■■ Mary Pat Tyree has joined Crye-Leike Real Estate Services’ West branch office, at 9539 Kingston Pike. As a Realtor and affiliate broker, Tyree serves the real estate needs of buyers and sellers in and around Knox, Anderson, and Blount counties. She specializes in residential real estate with a focus on new home construction, condominiums
Tom Spangler announces his candidacy for sheriff of Knox County. Also pictured are retired Sgt. Lee Dunn and Spangler’s wife, Linda. Photo by S. Clark
Spangler enters race for sheriff By Sandra Clark
and townhomes, and helping first-time homebuyers. ■■ Y-12 Federal Credit Union and Inova Payroll have formed a partnership that will allow the credit union to offer Inova’s payroll and human resource solutions to its business banking members, expanding their menu of account, loan and merchant services products.
Tom Spangler is running for sheriff in the May 1, 2018, Republican Primary. The general election is Aug. 2. Spangler formally announced his candidacy Feb. 23 with a noon rally on the lawn of the courthouse. “This is not a race against Sheriff (Jimmy) Jones. He is term-limited,” Spangler said. “This is an open seat.” He retired from the sheriff’s office in 2009 after 29 years of service. He was chief deputy for then-Sheriff Tim Hutchison. He has worked as training director for the Blount County sheriff’s office most recently.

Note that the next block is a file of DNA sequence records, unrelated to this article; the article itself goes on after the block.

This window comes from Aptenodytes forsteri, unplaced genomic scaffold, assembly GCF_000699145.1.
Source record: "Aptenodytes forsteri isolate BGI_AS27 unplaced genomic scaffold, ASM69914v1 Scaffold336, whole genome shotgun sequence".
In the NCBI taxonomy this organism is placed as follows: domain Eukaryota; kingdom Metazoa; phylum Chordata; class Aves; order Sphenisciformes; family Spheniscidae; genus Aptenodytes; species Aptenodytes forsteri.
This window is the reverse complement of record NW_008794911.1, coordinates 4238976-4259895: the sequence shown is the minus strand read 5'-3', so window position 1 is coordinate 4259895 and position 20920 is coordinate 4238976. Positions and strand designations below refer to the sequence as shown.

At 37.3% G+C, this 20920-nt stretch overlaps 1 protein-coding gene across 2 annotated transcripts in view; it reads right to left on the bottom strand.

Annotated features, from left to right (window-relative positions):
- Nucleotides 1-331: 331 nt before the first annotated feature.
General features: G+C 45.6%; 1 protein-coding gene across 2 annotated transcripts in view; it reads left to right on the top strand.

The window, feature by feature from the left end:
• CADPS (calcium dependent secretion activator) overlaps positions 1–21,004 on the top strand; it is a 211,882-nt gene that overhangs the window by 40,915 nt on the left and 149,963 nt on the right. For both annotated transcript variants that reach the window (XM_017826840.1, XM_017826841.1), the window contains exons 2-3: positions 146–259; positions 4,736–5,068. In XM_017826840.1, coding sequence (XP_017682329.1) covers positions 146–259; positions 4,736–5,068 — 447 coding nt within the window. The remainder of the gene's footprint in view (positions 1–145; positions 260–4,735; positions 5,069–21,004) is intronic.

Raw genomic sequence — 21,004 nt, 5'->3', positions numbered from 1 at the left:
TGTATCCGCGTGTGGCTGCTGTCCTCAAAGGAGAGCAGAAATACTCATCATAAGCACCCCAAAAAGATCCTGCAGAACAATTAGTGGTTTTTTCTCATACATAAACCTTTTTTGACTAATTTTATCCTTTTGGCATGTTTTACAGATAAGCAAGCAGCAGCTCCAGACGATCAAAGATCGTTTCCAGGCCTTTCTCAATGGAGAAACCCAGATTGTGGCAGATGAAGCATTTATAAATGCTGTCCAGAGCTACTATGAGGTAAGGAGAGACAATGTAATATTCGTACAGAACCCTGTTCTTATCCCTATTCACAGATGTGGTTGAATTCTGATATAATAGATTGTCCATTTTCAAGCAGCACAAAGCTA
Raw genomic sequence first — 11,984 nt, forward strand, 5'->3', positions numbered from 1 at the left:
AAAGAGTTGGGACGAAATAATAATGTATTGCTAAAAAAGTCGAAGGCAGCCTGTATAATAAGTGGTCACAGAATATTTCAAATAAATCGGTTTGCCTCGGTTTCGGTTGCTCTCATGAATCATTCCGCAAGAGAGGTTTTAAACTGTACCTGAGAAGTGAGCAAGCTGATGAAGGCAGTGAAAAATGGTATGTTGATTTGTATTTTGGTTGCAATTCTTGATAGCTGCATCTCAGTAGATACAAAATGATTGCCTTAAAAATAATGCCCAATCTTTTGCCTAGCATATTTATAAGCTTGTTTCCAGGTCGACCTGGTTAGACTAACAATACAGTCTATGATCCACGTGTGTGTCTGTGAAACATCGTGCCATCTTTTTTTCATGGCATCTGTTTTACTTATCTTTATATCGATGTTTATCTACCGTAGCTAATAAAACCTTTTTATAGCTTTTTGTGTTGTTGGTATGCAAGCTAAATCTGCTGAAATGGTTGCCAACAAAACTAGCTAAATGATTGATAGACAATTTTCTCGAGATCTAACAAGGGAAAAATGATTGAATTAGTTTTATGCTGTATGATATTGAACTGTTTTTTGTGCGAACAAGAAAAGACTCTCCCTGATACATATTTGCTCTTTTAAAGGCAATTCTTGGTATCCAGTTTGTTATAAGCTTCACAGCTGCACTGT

Citing changes, specifically technology, during his career, Spangler said law enforcement is a dangerous profession. “We’re struggling to get good people. We need the community’s help. And you should demand good service from the sheriff’s office. The processes should be open and the money spent wisely.” Spangler said now more than ever the office needs a leader, and “I’m the leader for it.” He was joined by his wife, Linda, and daughters, Mellony Spangler and Mallory Womble. Several retired officers were sprinkled in the crowd of about 100.